Designer clothes? Check. Latest phone? Check. New car? Check.
And there’s probably more to that list that teenagers want these days.
According to a new study on the attitudes and values of high school seniors from the '70s to now by the Personality and Social Psychology Bulletin, teenagers desire more but want to work less.
Talk about an inverse relationship.
“Compared to previous generations, recent high school graduates are more likely to want lots of money and nice things but less likely to say they're willing to work hard to earn them," study co-author Jean Twenge, a psychology professor at San Diego State Univesity, said in a press release.
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Researchers determined teenagers’ value of material things by looking at whether they wanted a new car every few years or if they had hopes of being wealthy someday.
The study found that in the '70s, materialism rose substantially and peaked during the '80s and early '90s and has since to this day remained high, according to the study.
From 1976 to 1978, 48 percent of teens said they want a lot of money compared with 62 percent of teens today.
But the strange correlation is that teens today -- 39 percent, to be exact -- also admitted that they did not want to work hard compared with 25 percent of teens back in the late '70s.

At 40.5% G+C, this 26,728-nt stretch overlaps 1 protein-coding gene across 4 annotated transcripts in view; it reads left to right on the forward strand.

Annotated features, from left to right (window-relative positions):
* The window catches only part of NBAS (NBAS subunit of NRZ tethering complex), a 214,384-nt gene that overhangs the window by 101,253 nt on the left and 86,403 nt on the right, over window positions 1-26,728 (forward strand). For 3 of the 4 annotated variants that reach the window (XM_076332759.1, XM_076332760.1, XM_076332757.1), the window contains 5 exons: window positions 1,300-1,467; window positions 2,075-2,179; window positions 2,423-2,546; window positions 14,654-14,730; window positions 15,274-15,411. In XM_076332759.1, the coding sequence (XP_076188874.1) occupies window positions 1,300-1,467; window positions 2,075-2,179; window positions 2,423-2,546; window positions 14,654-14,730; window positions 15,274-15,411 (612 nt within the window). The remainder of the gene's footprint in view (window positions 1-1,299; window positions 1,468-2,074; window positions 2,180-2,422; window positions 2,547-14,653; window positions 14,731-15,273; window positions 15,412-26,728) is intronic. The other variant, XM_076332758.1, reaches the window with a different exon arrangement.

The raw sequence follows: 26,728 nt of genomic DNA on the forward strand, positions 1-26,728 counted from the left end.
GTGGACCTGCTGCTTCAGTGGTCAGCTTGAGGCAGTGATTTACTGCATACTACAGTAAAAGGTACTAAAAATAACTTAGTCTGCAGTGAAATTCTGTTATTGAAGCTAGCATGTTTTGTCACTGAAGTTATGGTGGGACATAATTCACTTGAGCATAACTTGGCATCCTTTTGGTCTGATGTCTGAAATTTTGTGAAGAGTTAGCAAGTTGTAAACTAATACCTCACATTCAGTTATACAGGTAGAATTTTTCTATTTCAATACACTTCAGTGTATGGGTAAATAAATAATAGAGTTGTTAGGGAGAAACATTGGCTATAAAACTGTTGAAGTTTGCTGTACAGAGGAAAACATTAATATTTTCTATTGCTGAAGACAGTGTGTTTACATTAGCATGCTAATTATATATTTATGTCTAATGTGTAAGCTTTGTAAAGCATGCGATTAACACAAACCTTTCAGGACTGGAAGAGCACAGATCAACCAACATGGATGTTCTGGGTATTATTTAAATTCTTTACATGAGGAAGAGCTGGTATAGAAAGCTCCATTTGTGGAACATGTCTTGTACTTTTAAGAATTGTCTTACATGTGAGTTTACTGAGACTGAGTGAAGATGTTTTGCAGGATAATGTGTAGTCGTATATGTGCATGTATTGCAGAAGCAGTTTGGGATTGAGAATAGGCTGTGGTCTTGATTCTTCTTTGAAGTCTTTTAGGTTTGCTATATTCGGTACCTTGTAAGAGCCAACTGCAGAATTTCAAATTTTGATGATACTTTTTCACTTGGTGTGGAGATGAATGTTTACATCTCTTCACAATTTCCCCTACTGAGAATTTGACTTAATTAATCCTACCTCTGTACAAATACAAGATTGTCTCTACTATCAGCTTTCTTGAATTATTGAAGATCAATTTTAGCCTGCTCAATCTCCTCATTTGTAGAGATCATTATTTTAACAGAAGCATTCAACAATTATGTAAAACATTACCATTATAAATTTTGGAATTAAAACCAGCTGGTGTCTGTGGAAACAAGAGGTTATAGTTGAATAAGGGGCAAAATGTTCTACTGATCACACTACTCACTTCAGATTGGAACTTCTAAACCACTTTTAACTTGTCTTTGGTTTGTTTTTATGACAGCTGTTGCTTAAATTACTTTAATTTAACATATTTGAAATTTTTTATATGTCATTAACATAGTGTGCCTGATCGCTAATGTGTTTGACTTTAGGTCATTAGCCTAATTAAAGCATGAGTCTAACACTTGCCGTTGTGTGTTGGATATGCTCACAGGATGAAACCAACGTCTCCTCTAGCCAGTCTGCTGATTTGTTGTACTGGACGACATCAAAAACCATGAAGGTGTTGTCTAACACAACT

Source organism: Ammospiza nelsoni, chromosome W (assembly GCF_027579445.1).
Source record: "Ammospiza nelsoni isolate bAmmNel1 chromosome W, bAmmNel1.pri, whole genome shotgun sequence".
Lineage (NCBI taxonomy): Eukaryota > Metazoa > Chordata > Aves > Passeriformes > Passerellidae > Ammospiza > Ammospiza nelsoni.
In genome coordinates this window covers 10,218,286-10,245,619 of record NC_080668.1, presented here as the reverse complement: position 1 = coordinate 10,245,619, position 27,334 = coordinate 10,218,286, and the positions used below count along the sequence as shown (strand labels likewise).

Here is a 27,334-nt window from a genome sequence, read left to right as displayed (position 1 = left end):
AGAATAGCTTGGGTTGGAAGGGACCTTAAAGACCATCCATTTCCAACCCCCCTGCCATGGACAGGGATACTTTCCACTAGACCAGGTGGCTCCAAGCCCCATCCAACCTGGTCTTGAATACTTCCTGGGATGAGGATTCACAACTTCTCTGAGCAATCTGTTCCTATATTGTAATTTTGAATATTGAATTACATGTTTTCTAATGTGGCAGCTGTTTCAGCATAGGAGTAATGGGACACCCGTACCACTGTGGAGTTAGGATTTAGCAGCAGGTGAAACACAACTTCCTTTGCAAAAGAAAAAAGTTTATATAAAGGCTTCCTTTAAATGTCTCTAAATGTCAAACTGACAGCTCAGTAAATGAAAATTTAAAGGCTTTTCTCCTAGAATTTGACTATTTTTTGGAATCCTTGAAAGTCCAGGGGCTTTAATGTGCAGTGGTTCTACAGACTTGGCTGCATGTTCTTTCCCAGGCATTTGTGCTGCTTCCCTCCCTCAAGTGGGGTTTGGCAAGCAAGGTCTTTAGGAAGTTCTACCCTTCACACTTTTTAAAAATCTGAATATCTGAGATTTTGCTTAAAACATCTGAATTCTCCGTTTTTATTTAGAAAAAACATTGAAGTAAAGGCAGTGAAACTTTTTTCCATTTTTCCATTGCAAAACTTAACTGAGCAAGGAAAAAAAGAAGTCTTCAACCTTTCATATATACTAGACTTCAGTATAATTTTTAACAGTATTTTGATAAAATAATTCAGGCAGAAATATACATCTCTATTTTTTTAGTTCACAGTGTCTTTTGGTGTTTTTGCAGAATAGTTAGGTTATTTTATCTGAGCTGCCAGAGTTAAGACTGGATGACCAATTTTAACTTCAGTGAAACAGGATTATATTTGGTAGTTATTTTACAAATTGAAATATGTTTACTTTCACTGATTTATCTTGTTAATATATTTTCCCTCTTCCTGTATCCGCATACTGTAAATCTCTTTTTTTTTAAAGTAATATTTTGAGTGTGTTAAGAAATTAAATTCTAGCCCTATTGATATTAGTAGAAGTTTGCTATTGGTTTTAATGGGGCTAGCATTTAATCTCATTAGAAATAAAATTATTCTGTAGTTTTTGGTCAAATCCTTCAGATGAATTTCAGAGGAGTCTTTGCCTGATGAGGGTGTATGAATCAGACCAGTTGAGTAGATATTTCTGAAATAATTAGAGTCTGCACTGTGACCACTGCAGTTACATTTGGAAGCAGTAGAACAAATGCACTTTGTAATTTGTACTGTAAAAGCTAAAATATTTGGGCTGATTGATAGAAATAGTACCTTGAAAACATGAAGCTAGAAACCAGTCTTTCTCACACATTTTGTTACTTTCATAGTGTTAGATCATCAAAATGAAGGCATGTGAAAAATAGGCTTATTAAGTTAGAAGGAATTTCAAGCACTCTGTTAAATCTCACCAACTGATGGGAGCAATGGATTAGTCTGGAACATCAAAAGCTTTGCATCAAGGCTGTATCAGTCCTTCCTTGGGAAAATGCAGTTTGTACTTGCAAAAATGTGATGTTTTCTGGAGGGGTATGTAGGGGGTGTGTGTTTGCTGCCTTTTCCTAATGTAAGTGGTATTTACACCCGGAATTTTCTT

“You're taught what's important and how to act by your parents, the media and those around you," Twenge, who is the author of “Generation Me: Why Today's Young Americans Are More Confident, Assertive, Entitled -- and More Miserable Than Ever Before,” said. “It's the cultural changes that are really bringing these changes.”
And what accounts for this change in values and attitude with teenagers?
Researchers point to two possible reasons.
One explanation they offer is that when children grow up during periods of broad societal instability, like high unemployment and disconnection, when more parents are separated, they will simply want more material things, a factor that Twenge said parents can’t control, according to the Huffington Post.
But the other reason parents can control. And that’s advertising, which parents can simply limit as much as possible, Twenge said.
Jerald Bachman, a research scientist and professor at the University of Michigan, cautions people not to jump to conclusions about the study.
“Many other forces could be in play, and one never is able to control all of those,” Bachman told the Huffington Post. “The best one can do is to try to narrow things down and be as specific as possible."
We guess that means no more "Keeping Up with the Kardashians," kids. It's distorting your perception of things.